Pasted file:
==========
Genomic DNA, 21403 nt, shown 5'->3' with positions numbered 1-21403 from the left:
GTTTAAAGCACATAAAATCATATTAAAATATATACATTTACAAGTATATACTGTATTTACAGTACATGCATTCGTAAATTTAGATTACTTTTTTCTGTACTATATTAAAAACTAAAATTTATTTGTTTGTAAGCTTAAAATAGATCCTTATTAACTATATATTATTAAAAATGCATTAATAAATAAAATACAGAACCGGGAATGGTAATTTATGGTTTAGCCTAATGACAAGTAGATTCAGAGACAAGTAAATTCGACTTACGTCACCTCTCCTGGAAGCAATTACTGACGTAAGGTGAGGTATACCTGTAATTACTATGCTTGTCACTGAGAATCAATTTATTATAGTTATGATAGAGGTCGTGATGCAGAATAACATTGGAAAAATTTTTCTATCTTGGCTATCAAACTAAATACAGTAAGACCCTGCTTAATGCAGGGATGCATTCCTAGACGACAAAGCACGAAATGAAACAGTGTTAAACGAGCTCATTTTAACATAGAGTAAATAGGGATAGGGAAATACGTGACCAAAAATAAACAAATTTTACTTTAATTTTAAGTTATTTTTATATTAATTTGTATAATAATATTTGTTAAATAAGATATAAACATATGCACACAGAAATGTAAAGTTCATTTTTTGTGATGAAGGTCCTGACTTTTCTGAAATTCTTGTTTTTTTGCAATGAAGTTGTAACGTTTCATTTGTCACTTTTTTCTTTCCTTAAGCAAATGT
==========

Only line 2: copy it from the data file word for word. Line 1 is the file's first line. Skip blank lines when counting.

GTTTAAAGCACATAAAATCATATTAAAATATATACATTTACAAGTATATACTGTATTTACAGTACATGCATTCGTAAATTTAGATTACTTTTTTCTGTACTATATTAAAAACTAAAATTTATTTGTTTGTAAGCTTAAAATAGATCCTTATTAACTATATATTATTAAAAATGCATTAATAAATAAAATACAGAACCGGGAATGGTAATTTATGGTTTAGCCTAATGACAAGTAGATTCAGAGACAAGTAAATTCGACTTACGTCACCTCTCCTGGAAGCAATTACTGACGTAAGGTGAGGTATACCTGTAATTACTATGCTTGTCACTGAGAATCAATTTATTATAGTTATGATAGAGGTCGTGATGCAGAATAACATTGGAAAAATTTTTCTATCTTGGCTATCAAACTAAATACAGTAAGACCCTGCTTAATGCAGGGATGCATTCCTAGACGACAAAGCACGAAATGAAACAGTGTTAAACGAGCTCATTTTAACATAGAGTAAATAGGGATAGGGAAATACGTGACCAAAAATAAACAAATTTTACTTTAATTTTAAGTTATTTTTATATTAATTTGTATAATAATATTTGTTAAATAAGATATAAACATATGCACACAGAAATGTAAAGTTCATTTTTTGTGATGAAGGTCCTGACTTTTCTGAAATTCTTGTTTTTTTGCAATGAAGTTGTAACGTTTCATTTGTCACTTTTTTCTTTCCTTAAGCAAATGT